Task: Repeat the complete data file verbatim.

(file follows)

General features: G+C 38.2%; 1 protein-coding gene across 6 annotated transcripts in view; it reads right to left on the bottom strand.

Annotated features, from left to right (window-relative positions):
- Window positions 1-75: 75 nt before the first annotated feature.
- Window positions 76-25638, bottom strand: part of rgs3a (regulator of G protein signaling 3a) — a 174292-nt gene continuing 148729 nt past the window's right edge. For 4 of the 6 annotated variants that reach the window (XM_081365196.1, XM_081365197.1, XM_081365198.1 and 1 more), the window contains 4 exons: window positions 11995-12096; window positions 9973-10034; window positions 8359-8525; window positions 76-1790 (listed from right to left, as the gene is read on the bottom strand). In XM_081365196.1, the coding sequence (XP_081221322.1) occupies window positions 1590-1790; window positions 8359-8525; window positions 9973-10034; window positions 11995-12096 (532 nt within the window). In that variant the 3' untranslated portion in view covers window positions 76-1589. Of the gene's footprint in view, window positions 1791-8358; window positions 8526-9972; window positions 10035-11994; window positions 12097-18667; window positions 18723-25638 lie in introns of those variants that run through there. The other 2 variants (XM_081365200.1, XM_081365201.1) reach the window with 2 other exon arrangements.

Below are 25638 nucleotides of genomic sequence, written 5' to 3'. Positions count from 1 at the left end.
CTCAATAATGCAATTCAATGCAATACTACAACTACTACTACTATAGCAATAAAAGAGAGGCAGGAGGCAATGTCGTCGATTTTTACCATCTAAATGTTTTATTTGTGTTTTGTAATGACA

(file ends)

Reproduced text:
General features: G+C 38.2%; 1 protein-coding gene across 6 annotated transcripts in view; it reads right to left on the bottom strand.

Annotated features, from left to right (window-relative positions):
- Window positions 1-75: 75 nt before the first annotated feature.
- Window positions 76-25638, bottom strand: part of rgs3a (regulator of G protein signaling 3a) — a 174292-nt gene continuing 148729 nt past the window's right edge. For 4 of the 6 annotated variants that reach the window (XM_081365196.1, XM_081365197.1, XM_081365198.1 and 1 more), the window contains 4 exons: window positions 11995-12096; window positions 9973-10034; window positions 8359-8525; window positions 76-1790 (listed from right to left, as the gene is read on the bottom strand). In XM_081365196.1, the coding sequence (XP_081221322.1) occupies window positions 1590-1790; window positions 8359-8525; window positions 9973-10034; window positions 11995-12096 (532 nt within the window). In that variant the 3' untranslated portion in view covers window positions 76-1589. Of the gene's footprint in view, window positions 1791-8358; window positions 8526-9972; window positions 10035-11994; window positions 12097-18667; window positions 18723-25638 lie in introns of those variants that run through there. The other 2 variants (XM_081365200.1, XM_081365201.1) reach the window with 2 other exon arrangements.

Below are 25638 nucleotides of genomic sequence, written 5' to 3'. Positions count from 1 at the left end.
CTCAATAATGCAATTCAATGCAATACTACAACTACTACTACTATAGCAATAAAAGAGAGGCAGGAGGCAATGTCGTCGATTTTTACCATCTAAATGTTTTATTTGTGTTTTGTAATGACA